Landmark Court of Appeal Status Ruling

Those hirers using agency workers / contractors / interims will know that 2 years ago the Court of Appeal (in Dacas -v- Brook Street Bureau) stated that an agency worker could be the employee of the end user to which he/she is supplied. This despite the worker being signed on a contract for services and the written contracts stating that employment was excluded. But questions were left open as to whether the ruling was correct and/or effective. Those questions have now been answered. In its judgment handed down today in the case of Cable and Wireless v Muscat, the Court of Appeal has robustly supported the statements and guidance made in Dacas in 2004, finding that Mr Muscat was an employee of Cable and Wireless under an implied unwritten employment contract. Mr Muscat was a £65,000 p.a. executive operating through a limited company and supplied by the agency Abraxas to…

Employment status – where are we now?

The issue of the employment status of an agency worker has been one on which there has been a flurry of judicial activity over the past two years. The recent trend in court decisions has been to find that there has been an implied contract of employment between the agency worker and the end user client.  Whilst this may at first, appear to be more of a concern for the end users than recruiters, the knock on effect on the recruitment industry may not be insignificant as end user’s turn to their supplying agencies to cover the costs involved. Dacas v Brook Street Bureau Court of Appeal 2004 After 4 years of working as a cleaner through Brook Street for Wandsworth Borough Council Mrs Dacas’ assignment was abruptly ended due to a dispute between her and the council. Even though her written contract was with Brook Street, the Court reached…

When is an agency worker an employee?

The issue of employment status is rapidly becoming a minefield for recruitment agencies and their clients.  Failure to keep up to speed with the constantly changing legal position can prove very costly. In Cable & Wireless v Muscat, for example, the Employment Appeal Tribunal held that an agency worker was an employee of the end user, despite the contract between the agency and worker stating otherwise.  There are further recent relevant cases that affect the position between an end user, agency and its worker. These may pave the way for agency workers to claim full entitlement to employee rights and compensation – including unfair dismissal.  The decision raises some fundamental issues such as, are agency workers entitled to employment rights?  How will end users of agency workers respond?  How can recruiters protect existing business? Central to the concept of agency work is the client’s need for flexibility, in particular the ability…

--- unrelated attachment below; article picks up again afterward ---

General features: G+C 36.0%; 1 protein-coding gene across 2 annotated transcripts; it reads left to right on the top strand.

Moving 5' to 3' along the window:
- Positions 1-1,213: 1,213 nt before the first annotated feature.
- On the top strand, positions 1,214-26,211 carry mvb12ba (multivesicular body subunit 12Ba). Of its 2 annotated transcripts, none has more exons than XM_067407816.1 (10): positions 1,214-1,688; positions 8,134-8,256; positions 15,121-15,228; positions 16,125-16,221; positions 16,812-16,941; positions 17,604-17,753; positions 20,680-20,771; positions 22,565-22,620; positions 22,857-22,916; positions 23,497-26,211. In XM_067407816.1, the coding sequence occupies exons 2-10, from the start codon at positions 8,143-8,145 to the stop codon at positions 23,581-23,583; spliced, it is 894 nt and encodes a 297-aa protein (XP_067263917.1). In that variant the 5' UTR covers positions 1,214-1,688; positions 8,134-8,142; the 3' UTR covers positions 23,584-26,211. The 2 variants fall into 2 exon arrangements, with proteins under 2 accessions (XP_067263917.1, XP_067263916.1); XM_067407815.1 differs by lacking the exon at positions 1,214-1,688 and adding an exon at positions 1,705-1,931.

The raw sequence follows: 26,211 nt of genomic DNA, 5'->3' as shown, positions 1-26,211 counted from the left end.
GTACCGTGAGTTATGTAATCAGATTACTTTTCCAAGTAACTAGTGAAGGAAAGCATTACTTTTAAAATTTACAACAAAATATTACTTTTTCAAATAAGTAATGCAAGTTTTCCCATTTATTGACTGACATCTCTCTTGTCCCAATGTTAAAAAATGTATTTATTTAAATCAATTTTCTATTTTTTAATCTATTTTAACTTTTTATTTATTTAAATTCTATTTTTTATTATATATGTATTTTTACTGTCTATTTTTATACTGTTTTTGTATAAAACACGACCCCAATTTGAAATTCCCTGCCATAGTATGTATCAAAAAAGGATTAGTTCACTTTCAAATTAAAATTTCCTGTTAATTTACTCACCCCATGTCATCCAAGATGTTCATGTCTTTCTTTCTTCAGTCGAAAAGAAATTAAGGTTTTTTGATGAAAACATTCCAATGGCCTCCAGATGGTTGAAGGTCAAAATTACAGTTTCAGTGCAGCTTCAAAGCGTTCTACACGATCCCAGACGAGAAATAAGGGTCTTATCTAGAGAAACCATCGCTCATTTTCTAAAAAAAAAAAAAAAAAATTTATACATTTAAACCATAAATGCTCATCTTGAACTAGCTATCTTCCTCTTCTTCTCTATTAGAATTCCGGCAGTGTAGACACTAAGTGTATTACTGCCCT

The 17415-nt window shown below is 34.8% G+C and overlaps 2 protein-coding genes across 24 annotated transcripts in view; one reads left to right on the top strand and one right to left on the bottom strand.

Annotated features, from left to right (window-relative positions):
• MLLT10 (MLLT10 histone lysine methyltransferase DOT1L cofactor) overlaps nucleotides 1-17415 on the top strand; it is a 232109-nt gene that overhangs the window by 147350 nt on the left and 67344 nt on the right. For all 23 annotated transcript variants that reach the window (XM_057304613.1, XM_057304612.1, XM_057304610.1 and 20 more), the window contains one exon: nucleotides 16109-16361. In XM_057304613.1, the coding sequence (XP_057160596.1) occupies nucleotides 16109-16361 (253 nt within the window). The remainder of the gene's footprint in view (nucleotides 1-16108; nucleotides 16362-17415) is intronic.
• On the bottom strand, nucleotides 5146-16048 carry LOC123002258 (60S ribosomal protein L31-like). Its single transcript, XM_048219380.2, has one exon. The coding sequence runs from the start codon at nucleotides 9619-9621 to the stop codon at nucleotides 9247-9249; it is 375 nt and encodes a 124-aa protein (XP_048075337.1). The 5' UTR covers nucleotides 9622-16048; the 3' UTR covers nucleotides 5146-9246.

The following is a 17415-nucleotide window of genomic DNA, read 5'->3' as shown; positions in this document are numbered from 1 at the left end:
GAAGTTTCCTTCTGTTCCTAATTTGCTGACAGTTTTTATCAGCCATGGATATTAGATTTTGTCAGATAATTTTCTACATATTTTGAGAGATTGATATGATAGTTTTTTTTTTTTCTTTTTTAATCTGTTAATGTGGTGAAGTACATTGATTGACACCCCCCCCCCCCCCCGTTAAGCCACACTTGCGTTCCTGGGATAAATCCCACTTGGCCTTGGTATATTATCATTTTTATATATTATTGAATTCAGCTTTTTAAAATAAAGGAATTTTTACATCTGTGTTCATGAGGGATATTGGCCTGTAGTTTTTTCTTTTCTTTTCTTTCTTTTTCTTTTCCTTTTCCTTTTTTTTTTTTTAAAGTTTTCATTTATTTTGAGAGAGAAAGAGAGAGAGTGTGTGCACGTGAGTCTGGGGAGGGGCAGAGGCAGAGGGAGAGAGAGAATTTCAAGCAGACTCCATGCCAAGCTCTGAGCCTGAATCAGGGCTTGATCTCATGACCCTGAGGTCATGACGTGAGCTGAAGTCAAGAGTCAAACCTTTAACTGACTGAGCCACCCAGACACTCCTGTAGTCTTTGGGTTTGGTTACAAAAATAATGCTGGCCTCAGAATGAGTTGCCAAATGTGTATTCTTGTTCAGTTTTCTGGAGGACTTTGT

Cable & Wireless v Muscat – Agency Clients Respond

Following the case of Dacas -v- Brook Street Bureau last year the Employment Appeal Tribunal (EAT) has upheld a decision of an Employment Tribunal that an agency worker, operating through a personal services company, is the employee of the end user. In Dacas there was relief in the recruitment community that the agency Brook Street had not been held to be the employer. However the Court of Appeal gave a very strong indication that the end user in that case, Wandsworth Council, may have been an employer of the agency worker, Mrs. Dacas, under an implied contract of employment. The Dacas case therefore set an unhealthy precedent so far as recruiters are concerned for the likelihood that agency workers may actually be employees of the end users depending on the circumstances of the engagement. The case of Cable and Wireless -v- Muscat has taken this one step further. Now the…

End User held to be the employer of agency worker

Following the case of Dacas –v- Brook Street Bureau last year the Employment Appeal Tribunal (EAT) has upheld a decision of an Employment Tribunal that an agency worker, operating through a personal services company, is the employee of the end user company. Although subject to a right to appeal, in the case of Cable and Wireless –v- Muscat it has been found that express terms in a contract between the agency and the worker cannot affect the existence of an implied employment relationship between the worker and the end user company. This is because the terms between an agency worker and an end user company are not set out in the agency and worker contract, but are instead implied from the circumstances and actions of the worker and the end user company towards each other. The EAT has also held that the fact that the worker operated through a personal…